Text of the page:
When a re-release of a 20-year-old film is the week’s most exciting offering, perhaps it’s extra good that I’ll be out of town.  Thursday through Sunday, I’ll be in Durham for the Full Frame Documentary Film Festival where I’ll view some of the world’s best non-fiction works.  It’ll be my fifth time covering the festival, my first for Ashvegas, and is always an enjoyable few days.  Many of the films make their way to Asheville throughout the year, so as time allows I’ll send out dispatches from the Bull City to give you a heads up on what to expect.

Now for the new films headed our way this weekend…

In Theaters

jurassic-park-1
Jurassic Park
(Universal Pictures)

When Jurassic Park premiered in 1993, I was excited to see it…just not in a theater…or at night.  Convinced that it would give me nightmares, I waited until it was released on VHS, borrowed a friend’s copy, and watched it on a sunny afternoon.  Now I’ll get a second chance at experiencing one of my favorite films on the big screen when Steven Spielberg’s dinosaur epic returns to theaters, celebrating its two-decade anniversary in both 2D and 3D formats.  Early reports indicate that the added effects are tastefully done and enhance an already spectacular film.  Redemption awaits!

Damien Echols as himself in the Peter Jackson film West of Memphis
West of Memphis
(Sony Pictures Classics)

The story of the West of Memphis Three has been documented in the revered Paradise Lost trilogy, but the story is complex enough that it warrants further exploration.  With the aid of Peter Jackson, director Amy Berg (Deliver Us From Evil) delves deeper into the case of three Arkansas teens wrongfully accused of murder and their near 20-year battle for justice in West of Memphis.  Damien Echols, the supposed ringleader of the Three who became their unofficial spokesman in prison, also serves as one the film’s producers.  Be sure to go with a small soda at the concession stand, however, as this one is a healthy 147 minutes.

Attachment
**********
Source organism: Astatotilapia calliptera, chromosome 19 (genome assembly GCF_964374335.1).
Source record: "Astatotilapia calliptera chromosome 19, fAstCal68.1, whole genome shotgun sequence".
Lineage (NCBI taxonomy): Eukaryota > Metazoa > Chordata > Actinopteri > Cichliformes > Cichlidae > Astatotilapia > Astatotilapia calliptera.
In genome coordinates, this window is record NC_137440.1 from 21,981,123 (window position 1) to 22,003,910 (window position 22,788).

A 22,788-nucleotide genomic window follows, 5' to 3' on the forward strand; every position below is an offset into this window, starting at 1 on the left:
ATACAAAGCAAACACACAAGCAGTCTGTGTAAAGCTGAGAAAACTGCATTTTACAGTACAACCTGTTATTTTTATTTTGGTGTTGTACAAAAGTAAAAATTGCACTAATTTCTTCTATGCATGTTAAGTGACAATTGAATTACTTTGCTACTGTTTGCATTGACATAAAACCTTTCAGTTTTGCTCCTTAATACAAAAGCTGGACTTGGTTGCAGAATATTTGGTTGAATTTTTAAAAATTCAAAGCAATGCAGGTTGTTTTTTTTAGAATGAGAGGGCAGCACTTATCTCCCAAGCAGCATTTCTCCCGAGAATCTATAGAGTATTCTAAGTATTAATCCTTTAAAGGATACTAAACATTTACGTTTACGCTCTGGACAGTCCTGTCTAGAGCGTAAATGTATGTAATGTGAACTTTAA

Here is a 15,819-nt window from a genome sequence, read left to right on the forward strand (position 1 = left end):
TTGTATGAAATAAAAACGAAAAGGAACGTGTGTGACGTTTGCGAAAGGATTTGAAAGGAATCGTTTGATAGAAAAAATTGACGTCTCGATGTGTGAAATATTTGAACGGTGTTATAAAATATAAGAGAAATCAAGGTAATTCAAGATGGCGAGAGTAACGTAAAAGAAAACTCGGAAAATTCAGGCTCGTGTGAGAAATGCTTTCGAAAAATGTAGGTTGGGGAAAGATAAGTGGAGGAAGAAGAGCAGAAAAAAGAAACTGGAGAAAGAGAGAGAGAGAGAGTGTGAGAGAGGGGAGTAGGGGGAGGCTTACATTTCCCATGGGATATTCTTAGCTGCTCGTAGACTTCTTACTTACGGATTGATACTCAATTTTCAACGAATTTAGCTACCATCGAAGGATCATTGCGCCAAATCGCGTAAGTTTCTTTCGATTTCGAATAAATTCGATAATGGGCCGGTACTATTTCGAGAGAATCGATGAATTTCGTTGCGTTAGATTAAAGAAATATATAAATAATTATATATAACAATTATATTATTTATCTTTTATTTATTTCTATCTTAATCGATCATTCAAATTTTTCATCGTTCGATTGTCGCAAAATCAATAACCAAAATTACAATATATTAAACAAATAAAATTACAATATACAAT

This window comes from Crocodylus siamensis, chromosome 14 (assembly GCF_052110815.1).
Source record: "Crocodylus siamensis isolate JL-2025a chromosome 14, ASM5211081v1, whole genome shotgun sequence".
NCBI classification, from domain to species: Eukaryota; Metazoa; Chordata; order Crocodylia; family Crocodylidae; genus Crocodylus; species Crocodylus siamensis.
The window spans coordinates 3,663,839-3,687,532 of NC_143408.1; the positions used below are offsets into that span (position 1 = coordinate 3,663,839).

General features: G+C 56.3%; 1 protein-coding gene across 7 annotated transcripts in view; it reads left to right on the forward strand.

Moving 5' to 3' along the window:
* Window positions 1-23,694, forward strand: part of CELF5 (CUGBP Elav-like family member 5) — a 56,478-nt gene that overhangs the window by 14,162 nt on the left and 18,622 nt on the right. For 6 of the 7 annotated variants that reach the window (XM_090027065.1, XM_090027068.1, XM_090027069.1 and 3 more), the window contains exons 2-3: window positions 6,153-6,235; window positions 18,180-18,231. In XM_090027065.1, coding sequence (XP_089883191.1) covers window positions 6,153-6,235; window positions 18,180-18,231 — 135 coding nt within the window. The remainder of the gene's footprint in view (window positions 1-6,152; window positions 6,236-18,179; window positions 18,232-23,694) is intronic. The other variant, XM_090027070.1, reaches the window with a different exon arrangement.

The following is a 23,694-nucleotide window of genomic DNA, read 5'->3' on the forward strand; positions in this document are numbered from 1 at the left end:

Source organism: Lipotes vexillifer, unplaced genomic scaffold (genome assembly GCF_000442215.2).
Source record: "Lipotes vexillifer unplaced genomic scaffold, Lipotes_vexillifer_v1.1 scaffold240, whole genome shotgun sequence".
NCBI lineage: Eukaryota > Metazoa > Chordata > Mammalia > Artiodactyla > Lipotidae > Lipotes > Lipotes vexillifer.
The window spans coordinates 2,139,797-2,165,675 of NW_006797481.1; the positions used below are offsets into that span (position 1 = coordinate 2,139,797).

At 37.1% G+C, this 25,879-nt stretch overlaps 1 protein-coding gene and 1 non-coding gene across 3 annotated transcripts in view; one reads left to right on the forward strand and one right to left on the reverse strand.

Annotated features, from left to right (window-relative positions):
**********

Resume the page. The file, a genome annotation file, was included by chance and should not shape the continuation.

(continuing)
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The Evil Dead
(TriStar Pictures)

Breaking with the two-decade theme is Fede Alvarez’s remake of the 1981 DIY-horror classic The Evil Dead.  As in Sam Raimi’s original, five teenagers vacation in a remote cabin, awaken some nearby evil spirits, and get picked off one by one.  I’m not a huge fan of the original, but early reviews have been promising and new filmmaking blood is almost always welcome, even when it arrives by the corn syrup bucketful.

Fleeing the Scene

The Call begins its descent on the second-run theaters, where it will deliver even more thrills for the buck.  That Spring Breakers made a single buck is cause for concern.

On DVD

The wait for John Dies at the End sure wasn’t long.  Joining its wonderfulness on the New Shelf is LUV, a coming of age tale starring Danny Glover, Common, Dennis Haysbert, and Charles S. Dutton.

On Netflix Instant

An encouraging week on the streaming front.  Up front are two excellent documentaries, Detropia and Beauty Is Embarrassing, plus the much-hyped Bully.  Similarly appealing is the indie Gayby, one of the favorites at last fall’s Qfest; the well-received horror film The Awakening; popular TV miniseries Hatfields & McCoys, starring Kevin Constner and Bill Paxton; and a Juno Temple double feature of Little Birds and Dirty Girl.

The wild card is without a doubt the Sean Penn vehicle This Must Be The Place.  When it premiered on DVD, I erroneously said that the two-time Oscar winner appears in drag when he is actually a Robert Smith type.  My apologies.

Choice older titles that are part of the monthly opening day dump  include Man on the Moon, Witness, Roman Holiday, Young Mr. Lincoln, Along Came A Spider, John Singleton’s Shaft remake, and But I’m A Cheerleader.

If that wasn’t enough, just about every Cartoon Network program, including those from its popular Adult Swim block, is now available.  I suggest starting with Aqua Teen Hunger Force and Regular Show.

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